Oh, Mary, this London’s a wonderful sight
With people here working by day and by night.
They don’t sow potatoes nor barley nor wheat,
But there’s gangs of them diggin’ for gold in the street
At least when I asked them, that’s what I was told,
So I just took a hand at this diggin’ for gold,
But for all that I’ve found there, I might as well be
In the place where the dark Mourne sweeps down to
Percy French 1854-1920
By Tyler Durden “… the gold community paid great attention to the decision of the German Bundesbank to “bring German gold home”. At the beginning of 2013, the Bundesbank announced it would repatriate 300 tonnes of gold stored in the US by 2020. It is well behind schedule, citing logistical difficulties. Yet diplomatic difficulties are more likely to be the chief cause of the delay, especially seeing as the Bundesbank has proven its capacity to organise large-scale gold transports. In the early 2000s, the Bundesbank incrementally repatriated 930 tonnes of German gold held by the Bank of England.”
By Tyler Durden In The West today we see mass delusion everywhere. People seem to believe their governments are almighty beings capable of performing magic – water into wine, debt into wealth. Here are some of the biggest myths we see in the system today…
Follow above stories at http://www.zerohedge.com/
• Human Rights Watch documents ‘sting’ operations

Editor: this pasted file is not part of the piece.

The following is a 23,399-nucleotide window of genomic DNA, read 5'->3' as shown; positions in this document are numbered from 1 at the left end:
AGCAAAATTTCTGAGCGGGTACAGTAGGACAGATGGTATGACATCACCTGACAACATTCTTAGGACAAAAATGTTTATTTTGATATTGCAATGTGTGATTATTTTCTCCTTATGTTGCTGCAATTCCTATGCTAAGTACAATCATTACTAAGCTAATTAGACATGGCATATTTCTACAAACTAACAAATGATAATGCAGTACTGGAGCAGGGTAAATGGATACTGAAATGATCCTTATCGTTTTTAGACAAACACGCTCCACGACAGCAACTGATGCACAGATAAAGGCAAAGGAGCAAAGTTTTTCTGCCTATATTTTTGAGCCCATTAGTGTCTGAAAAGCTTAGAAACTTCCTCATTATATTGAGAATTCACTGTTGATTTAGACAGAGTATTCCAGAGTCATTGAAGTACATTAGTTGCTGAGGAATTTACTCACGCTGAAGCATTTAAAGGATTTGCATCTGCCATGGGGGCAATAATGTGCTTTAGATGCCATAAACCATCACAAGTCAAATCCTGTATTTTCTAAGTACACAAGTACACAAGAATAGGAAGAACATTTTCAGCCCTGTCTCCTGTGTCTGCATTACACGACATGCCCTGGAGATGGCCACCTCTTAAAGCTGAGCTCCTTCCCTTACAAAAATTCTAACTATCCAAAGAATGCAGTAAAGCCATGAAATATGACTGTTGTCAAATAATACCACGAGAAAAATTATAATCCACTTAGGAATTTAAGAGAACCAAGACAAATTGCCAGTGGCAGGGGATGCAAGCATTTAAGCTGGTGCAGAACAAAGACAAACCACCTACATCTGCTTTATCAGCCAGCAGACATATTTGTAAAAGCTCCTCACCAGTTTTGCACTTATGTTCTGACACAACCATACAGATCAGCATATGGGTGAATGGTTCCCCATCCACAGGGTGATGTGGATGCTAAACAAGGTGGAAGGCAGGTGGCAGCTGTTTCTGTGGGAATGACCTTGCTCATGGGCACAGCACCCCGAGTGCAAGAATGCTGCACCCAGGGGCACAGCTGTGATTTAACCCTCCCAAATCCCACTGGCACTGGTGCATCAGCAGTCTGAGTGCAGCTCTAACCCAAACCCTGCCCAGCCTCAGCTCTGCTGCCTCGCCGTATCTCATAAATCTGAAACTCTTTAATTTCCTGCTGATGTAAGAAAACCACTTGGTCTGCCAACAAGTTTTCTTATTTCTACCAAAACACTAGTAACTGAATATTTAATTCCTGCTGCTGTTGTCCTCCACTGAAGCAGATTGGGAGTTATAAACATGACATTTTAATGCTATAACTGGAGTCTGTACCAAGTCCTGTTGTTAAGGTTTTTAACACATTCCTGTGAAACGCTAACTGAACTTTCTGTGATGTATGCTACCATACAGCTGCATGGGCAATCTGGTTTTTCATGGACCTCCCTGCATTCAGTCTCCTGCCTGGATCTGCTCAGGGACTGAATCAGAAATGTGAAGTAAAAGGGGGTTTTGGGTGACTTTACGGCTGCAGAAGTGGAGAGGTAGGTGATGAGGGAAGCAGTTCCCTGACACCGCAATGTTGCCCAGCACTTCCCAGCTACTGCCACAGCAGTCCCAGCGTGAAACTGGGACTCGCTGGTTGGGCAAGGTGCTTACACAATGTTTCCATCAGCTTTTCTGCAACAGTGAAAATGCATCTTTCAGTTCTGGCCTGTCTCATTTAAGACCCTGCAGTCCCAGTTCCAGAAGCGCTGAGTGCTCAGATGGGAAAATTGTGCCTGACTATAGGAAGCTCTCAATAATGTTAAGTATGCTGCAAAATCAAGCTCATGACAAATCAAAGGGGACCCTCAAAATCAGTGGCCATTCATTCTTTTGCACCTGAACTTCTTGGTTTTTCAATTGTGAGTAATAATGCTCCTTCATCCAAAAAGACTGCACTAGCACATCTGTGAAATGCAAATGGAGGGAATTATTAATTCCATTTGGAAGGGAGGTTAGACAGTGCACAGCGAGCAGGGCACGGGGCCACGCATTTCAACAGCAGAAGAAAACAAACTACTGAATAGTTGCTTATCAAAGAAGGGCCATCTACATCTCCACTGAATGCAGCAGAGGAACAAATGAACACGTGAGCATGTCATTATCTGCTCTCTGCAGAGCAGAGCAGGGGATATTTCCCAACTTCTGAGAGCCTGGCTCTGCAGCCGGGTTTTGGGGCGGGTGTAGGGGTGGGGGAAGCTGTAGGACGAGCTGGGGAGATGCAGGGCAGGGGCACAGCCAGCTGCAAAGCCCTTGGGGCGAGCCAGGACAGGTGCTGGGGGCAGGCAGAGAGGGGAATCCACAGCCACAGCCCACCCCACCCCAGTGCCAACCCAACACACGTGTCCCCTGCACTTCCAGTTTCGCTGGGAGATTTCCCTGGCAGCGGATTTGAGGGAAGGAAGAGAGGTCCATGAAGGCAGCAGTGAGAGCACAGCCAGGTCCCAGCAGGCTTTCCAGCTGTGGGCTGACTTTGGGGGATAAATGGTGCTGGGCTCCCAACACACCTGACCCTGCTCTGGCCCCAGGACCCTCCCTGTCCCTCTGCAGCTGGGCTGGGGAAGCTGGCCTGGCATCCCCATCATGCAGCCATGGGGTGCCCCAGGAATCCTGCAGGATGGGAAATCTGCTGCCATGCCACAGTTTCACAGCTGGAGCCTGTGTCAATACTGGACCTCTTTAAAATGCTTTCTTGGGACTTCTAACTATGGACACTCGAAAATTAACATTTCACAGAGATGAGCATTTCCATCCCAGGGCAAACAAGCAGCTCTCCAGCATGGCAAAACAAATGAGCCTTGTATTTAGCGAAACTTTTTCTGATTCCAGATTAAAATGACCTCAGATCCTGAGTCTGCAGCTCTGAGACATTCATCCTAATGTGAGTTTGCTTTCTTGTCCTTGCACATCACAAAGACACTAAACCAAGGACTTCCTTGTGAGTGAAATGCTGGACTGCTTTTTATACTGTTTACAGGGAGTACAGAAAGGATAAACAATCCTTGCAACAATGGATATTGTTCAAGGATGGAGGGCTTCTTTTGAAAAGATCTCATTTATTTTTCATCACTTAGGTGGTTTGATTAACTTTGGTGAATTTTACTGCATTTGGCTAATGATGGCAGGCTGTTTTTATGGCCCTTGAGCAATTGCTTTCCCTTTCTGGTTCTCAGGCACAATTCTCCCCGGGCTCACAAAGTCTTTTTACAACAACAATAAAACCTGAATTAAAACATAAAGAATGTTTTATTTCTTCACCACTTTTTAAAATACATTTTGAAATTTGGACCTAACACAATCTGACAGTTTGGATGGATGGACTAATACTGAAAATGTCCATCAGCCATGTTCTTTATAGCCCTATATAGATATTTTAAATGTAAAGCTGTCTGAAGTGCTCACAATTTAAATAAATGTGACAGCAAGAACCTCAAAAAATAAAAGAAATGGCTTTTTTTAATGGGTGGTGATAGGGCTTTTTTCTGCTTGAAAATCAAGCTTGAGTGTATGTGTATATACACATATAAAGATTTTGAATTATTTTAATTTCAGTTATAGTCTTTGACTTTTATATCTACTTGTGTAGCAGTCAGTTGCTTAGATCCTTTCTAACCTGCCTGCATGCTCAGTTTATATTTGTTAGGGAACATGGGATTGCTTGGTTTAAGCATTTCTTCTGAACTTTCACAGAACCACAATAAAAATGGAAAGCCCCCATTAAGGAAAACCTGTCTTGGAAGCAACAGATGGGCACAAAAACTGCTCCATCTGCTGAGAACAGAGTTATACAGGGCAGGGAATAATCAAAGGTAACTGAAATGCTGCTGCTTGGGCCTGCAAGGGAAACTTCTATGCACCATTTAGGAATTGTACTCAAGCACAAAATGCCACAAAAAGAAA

• Report raises questions about post-9/11 civil rights
Nearly all of the highest-profile domestic terrorism plots in the United States since 9/11 featured the “direct involvement” of government agents or informants, a new report says.
Some of the controversial “sting” operations “were proposed or led by informants”, bordering on entrapment by law enforcement. Yet the courtroom obstacles to proving entrapment are significant, one of the reasons the stings persist.
The lengthy report, released on Monday by Human Rights Watch, raises questions about the US criminal justice system’s ability to respect civil rights and due process in post-9/11 terrorism cases. It portrays a system that features not just the sting operations but secret evidence, anonymous juries, extensive pretrial detentions and convictions significantly removed from actual plots.
“In some cases the FBI may have created terrorists out of law-abiding individuals by suggesting the idea of taking terrorist action or encouraging the target to act,” the report alleges.
Out of the 494 cases related to terrorism the US has tried since 9/11, the plurality of convictions – 18% overall – are not for thwarted plots but for “material support” charges, a broad category expanded further by the 2001 Patriot Act that permits prosecutors to pursue charges with tenuous connections to a terrorist act or group.
In one such incident, the initial basis for a material-support case alleging a man provided “military gear” to al-Qaida turned out to be waterproof socks in his luggage.
Several cases featured years-long solitary confinement for accused terrorists before their trials. Some defendants displayed signs of mental incapacity. Jurors for the 2007 plot to attack the Fort Dix army base, itself influenced by government informants, were anonymous, limiting defense counsel’s ability to screen out bias.
Human Rights Watch’s findings call into question the post-9/11 shift taken by the FBI and other law enforcement agencies toward stopping terrorist plots before they occur. While the vast majority of counterterrorism tactics involved are legally authorized, particularly after Congress and successive administrations relaxed restrictions on law enforcement and intelligence agencies for counterterrorism, they suggest that the government’s zeal to protect Americans has in some cases morphed into manufacturing threats.